This week, ARRA varieties from coast to coast in Australia

Western Australian growers have embraced ARRA 15

The great success of the ARRA™ varieties in Western Australia can be attributed to the remarkable efforts of Romeo’s Best General Manager, Stephen Dever who has spent the last three years learning the landscape, the climate, the conditions and mainly, the growers of Carnarvon, Western Australia, who undertook this year’s plantings and this year’s harvesting. We are seeing a combination of second and first year production.

Joe & Marie Leca Farms W.A.

The ARRA 15 (branded as ARRA Sweeties™) looks very promising. Following the protocol, Oscar Leca believes everything is on track. As Oscar relates, “The California field trip this year really opened up my eyes to the potential for my farm, growing to the protocols is the key!”

ARRA 15: First year at the Leca farm

A & MF Paulino Family W.A.

In its second year of production, the ARRA 15 looks as good as last year’s and holds great promise for the future. Frank and Carlos Paulino are extremely happy with the variety and its yield. Carlos says, “We’re still learning, but we love it!”

This year is the second year of commercial harvest of ARRA 15 in Carnarvon from the Paulino family.

The success of the ARRA 15 in the diverse climate of the Australian continent proves once again that the ARRA protocols can be successfully adapted to any growing environment worldwide.

ARRA 15: First year vines in Carnarvon

Full of Eastern Promise in Queensland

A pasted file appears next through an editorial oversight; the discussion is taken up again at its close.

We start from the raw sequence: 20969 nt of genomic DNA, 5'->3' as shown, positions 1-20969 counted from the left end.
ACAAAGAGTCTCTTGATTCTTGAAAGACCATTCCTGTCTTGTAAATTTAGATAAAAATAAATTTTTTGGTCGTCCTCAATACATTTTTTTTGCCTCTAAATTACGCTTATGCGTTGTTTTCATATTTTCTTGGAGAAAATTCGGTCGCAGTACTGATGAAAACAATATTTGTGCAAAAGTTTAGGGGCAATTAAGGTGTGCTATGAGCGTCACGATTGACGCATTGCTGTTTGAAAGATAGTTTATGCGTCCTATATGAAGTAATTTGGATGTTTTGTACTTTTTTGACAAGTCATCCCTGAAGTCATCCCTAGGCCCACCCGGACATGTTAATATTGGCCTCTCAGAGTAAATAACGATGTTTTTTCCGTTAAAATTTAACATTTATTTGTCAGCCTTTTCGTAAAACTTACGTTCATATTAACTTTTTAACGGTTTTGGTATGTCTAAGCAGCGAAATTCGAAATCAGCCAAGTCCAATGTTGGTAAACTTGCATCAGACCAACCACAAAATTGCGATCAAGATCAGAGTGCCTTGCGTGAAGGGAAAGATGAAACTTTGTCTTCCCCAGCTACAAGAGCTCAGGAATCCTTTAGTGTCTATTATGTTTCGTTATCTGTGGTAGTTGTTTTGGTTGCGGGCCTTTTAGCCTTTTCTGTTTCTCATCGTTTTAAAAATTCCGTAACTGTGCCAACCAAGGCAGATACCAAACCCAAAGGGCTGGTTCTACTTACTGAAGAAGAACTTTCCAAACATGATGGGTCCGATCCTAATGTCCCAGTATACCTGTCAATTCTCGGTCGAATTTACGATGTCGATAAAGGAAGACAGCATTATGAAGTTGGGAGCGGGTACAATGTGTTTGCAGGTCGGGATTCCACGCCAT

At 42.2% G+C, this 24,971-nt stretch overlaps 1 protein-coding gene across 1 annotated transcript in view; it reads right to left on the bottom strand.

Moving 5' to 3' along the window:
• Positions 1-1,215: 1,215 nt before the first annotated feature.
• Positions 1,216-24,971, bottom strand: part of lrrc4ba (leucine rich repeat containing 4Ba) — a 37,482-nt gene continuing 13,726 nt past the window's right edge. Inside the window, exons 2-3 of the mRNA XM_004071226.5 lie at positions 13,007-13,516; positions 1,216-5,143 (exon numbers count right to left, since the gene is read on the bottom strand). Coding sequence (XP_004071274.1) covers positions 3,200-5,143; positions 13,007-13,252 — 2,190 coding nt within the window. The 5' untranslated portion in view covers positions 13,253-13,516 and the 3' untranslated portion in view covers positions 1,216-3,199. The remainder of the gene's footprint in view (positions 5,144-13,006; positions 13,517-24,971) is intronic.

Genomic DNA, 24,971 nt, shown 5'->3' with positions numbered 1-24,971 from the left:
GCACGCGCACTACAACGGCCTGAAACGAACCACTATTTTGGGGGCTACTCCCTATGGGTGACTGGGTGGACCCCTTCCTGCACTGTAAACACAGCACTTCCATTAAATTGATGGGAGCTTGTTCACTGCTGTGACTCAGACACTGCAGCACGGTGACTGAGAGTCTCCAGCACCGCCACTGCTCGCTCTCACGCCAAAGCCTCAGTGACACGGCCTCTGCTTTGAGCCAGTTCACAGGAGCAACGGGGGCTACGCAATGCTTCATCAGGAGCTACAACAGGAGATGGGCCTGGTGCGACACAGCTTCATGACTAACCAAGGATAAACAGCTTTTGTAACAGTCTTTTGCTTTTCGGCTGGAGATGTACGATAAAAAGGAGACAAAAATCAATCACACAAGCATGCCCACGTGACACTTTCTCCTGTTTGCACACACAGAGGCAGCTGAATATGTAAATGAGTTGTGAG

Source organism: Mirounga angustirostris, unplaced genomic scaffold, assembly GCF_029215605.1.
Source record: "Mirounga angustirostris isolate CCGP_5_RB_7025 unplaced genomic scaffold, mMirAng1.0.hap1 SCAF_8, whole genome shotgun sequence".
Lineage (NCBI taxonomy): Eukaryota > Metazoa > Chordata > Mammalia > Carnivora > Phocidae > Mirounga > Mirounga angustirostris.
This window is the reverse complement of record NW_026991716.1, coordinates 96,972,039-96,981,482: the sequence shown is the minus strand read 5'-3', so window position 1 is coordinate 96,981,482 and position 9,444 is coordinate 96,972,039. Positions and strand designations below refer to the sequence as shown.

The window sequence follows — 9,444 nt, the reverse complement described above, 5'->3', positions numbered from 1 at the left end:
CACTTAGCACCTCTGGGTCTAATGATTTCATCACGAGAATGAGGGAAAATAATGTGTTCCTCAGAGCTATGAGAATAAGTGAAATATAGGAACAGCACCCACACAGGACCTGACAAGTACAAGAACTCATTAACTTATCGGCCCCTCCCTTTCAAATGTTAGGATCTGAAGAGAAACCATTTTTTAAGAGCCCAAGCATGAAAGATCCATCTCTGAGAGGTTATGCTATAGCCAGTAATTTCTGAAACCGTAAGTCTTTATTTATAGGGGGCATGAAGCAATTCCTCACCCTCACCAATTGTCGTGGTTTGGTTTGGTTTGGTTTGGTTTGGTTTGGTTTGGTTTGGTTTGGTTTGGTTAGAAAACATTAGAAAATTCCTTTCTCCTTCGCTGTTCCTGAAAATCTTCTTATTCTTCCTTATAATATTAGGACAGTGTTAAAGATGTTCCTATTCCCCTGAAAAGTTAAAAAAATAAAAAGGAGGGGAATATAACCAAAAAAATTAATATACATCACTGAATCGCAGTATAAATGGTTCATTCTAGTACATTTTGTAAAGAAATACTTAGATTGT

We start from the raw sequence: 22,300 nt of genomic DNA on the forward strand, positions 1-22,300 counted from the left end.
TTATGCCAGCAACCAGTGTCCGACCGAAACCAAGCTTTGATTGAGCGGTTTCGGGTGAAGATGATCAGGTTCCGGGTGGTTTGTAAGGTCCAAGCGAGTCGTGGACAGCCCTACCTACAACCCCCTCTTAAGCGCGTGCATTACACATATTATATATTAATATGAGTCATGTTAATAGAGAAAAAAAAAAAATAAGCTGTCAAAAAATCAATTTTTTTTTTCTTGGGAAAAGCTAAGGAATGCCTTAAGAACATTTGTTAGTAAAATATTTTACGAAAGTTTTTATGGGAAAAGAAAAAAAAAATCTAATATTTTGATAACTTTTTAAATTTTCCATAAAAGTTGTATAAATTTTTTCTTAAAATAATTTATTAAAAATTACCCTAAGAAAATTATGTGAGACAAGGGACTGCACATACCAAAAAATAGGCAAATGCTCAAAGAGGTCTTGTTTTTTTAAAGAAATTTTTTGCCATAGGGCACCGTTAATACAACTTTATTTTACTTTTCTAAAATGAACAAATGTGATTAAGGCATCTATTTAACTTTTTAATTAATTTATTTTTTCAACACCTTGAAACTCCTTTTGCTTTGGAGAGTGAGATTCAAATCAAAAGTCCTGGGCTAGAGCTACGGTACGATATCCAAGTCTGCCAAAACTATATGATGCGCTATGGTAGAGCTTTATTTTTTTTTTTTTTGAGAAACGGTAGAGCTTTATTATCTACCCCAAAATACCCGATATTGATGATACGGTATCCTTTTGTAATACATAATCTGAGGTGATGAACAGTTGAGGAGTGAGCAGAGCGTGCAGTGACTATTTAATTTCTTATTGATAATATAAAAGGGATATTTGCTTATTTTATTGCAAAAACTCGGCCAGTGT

New ARRA plantations under the dramatic skies of Emerald

Romeo’s Best operation in Emerald, Queensland

Romeo’s Best new site manager, Douw van de Merwe and head of growing, Lindsay Romeo are extremely impressed with the yields and quality of the fruit. Romeo’s believe that ARRA 15 definitely has a place in the Emerald harvest window. 

J & A Staier Farm, Queensland E.A.

The new rising ARRA star in Australia, the ARRA 29 in its first year of production exceeds all expectations. It appears that the adaptation of the variety to the Australian environment is faster than we predicted.  

ARRA 30: John Staier decided to grow his first crop of ARRA 30 naturally without any Gibb protocol, resulting in very pretty chubby berries, not exactly the elongated shape we know from the worldwide plantation. It will be very interesting to see the crop at harvest.

At Grapa, we are always following the exciting developments in Australia and this week, we would like to thank the ARRA growers in Carnarvon and Emerald for their supreme efforts and support of the ARRA programme in Australia.

We can’t wait to see you this week at Fruit Attraction in Madrid at Grapa stand: 
Hall 10 Stand E-09

Don’t miss out on these other newsletters: